Debbie Lindsey and Phil LaMancusa
“What I love about New Orleans is that it tolerates
every kind of eccentricity. Tennessee Williams
didn’t end up there by accident.”
—James Lee Burke
The Tennessee Williams New Orleans Literary Festival (March 25-29) will be held around town and every year we give you and update and perspective. Lots of authors, informed speakers, thespians and celebratory occurrences. You know the drill: go to tennesseewilliams.net, find out what’s going on and don’t miss it!
In essence what we have here is a celebration of the written word, the spoken word and the word as performed; words that are thought out before their utterances. It’s a world where we are not allowed to control outcomes; it’s a ride that we allow ourselves to be taken on--where we are at the mercy of the wordsmiths. An intellectual Twilight Zone. It’s ‘The Krewe To View A Thing Or Two’ and good old Tennessee is the Grand Marshall. A festival of this type, proportion and importance is a celebration that is as necessary as breath itself.
In this age of technology and technocrats we have a tendency to confuse information with intelligence and-truth be told- there is a vast difference; there is a vast difference between knowledge and wisdom. Words, music, art and the theater are personal experiences; to have them is inclusive. To dwell in the world of personal communicative device existence is its opposite; a person becomes exclusive. E.g. have you ever looked at a person (or even yourself) mesmerized by their appliance and wondered where exactly they were? Wherever it is, it is exclusive and you are excluded from it. The same works for books, I’m sure you’re ready to point out; except---except--- when you’re in someone’s company that’s reading a book, listening to a speaker or watching a play they’re not lost to you as when your BFF is texting “wut r U up 2?” to someone equally as lost----maybe in Kalamazoo----while you’re eating.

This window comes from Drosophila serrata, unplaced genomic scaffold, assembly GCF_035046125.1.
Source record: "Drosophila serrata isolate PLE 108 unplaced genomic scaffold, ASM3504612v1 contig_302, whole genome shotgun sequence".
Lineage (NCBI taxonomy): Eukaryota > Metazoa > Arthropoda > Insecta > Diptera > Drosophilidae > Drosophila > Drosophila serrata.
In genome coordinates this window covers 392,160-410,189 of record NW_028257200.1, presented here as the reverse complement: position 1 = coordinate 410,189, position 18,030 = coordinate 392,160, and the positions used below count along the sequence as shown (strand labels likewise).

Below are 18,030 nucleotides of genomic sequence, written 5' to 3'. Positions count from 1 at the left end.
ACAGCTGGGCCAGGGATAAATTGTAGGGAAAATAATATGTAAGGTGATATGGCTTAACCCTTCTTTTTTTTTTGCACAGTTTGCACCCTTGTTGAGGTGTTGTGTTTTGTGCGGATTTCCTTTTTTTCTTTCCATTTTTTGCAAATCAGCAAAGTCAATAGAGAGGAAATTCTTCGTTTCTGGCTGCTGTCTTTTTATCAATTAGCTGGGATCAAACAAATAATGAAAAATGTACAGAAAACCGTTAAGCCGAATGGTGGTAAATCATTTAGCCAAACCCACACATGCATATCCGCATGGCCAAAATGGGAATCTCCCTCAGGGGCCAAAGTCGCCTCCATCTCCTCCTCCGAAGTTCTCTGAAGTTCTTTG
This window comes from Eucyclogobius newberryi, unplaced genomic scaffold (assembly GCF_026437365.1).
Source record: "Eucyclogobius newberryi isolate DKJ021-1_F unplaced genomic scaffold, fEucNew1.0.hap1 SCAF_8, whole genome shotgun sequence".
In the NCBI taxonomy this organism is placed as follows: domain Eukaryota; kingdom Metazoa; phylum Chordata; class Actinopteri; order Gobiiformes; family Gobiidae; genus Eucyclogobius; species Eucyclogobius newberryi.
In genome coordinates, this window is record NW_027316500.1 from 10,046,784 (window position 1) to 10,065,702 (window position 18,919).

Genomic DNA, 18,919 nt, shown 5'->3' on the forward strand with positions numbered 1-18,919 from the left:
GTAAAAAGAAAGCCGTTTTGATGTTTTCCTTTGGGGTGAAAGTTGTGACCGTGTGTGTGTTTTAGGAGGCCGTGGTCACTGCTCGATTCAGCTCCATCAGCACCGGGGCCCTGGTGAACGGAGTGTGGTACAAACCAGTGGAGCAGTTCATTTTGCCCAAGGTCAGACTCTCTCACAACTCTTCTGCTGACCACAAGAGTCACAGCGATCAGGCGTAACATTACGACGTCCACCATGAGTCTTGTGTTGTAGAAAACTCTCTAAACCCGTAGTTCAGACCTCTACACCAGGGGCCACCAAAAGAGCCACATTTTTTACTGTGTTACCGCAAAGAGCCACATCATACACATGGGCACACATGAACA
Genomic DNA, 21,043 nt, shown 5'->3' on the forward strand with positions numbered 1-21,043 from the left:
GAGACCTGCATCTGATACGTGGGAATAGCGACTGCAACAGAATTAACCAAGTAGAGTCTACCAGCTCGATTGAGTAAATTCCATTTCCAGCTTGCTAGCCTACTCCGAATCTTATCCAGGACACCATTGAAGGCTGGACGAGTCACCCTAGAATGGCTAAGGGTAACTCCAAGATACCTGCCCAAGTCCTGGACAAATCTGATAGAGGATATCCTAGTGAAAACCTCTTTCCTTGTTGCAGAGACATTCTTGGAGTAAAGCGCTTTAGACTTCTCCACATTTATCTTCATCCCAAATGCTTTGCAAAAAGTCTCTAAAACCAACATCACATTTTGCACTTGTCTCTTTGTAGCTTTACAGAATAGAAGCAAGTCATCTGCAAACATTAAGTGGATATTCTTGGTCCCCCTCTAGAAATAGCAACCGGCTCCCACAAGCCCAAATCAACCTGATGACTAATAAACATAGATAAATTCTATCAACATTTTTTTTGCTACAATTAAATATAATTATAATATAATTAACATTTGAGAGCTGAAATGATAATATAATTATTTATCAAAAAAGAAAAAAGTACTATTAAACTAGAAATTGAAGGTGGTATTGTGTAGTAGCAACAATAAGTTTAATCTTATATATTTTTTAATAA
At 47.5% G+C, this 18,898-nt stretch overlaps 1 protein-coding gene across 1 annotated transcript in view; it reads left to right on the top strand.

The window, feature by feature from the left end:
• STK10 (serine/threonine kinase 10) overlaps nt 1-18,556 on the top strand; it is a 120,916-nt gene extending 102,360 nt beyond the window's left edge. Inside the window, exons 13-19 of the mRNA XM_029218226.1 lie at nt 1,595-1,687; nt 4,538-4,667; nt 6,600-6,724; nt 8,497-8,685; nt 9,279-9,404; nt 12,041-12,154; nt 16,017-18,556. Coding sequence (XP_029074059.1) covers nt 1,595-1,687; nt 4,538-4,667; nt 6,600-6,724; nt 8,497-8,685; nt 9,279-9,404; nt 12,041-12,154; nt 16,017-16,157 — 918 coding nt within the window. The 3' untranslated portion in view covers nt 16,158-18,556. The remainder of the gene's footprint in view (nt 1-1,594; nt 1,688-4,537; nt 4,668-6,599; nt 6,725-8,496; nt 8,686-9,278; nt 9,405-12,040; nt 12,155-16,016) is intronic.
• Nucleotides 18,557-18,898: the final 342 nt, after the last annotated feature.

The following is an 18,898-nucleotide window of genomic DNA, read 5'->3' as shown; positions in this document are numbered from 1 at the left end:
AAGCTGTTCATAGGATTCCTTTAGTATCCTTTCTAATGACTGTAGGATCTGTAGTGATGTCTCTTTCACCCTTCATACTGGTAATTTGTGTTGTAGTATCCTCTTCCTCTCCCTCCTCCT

“At this point I will ask you to please shut down all electronic devices” will be the first thing you will hear at all functions. Which means everybody pay attention(!). And then you will step back in time and space; a time when people showed you celluloid photographs of their kids, where motion pictures were not in color hues; where imagination was just that--- an image nation. Books have pages to turn and your attention to hold, relating to you as an audience--- with a responsibility to connect with you--- the same as a speaker, performance or any other work of art.
New Orleans was, and hopefully still is, a fertile spiritual magnet and home for creativity. You, obviously are creative and you also read (you’re reading this); basically, I’m preaching to the choir. So, let me commend to you a book that, as a New Orleanian, should be on your shelf. The Booklover’s Guide to New Orleans by Susan Larson. The book, I find, is a love song to this city and the literature, writers and publications that sprang forth from our soil here, going back a century and more.
The reason that this piece goes into Where Y’at in the April issue is so that you don’t have time to forget the event (counting on you being one of the knowledgeable who snap up Where Y’at the minute it hits the stands). If you’re not in that number and have missed the weekend of wonder, get Susan Larson’s book. I guarantee that you’ll be salivating for this experience next year. Go forth and fill yourself with this adventure! An ‘Eponymous Playwright Festival’ is what they call it; what does that mean?